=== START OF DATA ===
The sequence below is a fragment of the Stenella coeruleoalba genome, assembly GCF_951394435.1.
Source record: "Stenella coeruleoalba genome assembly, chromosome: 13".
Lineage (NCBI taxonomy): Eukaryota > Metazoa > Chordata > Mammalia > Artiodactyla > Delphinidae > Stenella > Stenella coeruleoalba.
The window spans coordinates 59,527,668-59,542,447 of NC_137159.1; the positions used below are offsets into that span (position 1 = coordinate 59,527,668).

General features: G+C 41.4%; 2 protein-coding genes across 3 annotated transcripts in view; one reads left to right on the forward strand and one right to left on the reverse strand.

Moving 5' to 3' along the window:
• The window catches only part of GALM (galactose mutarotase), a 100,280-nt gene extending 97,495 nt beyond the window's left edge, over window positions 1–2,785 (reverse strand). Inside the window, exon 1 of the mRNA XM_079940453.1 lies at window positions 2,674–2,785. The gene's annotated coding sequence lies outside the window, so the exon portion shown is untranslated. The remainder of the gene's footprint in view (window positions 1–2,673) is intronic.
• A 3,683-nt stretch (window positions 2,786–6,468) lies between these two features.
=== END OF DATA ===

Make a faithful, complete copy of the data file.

The sequence below is a fragment of the Stenella coeruleoalba genome, assembly GCF_951394435.1.
Source record: "Stenella coeruleoalba genome assembly, chromosome: 13".
Lineage (NCBI taxonomy): Eukaryota > Metazoa > Chordata > Mammalia > Artiodactyla > Delphinidae > Stenella > Stenella coeruleoalba.
The window spans coordinates 59,527,668-59,542,447 of NC_137159.1; the positions used below are offsets into that span (position 1 = coordinate 59,527,668).

General features: G+C 41.4%; 2 protein-coding genes across 3 annotated transcripts in view; one reads left to right on the forward strand and one right to left on the reverse strand.

Moving 5' to 3' along the window:
• The window catches only part of GALM (galactose mutarotase), a 100,280-nt gene extending 97,495 nt beyond the window's left edge, over window positions 1–2,785 (reverse strand). Inside the window, exon 1 of the mRNA XM_079940453.1 lies at window positions 2,674–2,785. The gene's annotated coding sequence lies outside the window, so the exon portion shown is untranslated. The remainder of the gene's footprint in view (window positions 1–2,673) is intronic.
• A 3,683-nt stretch (window positions 2,786–6,468) lies between these two features.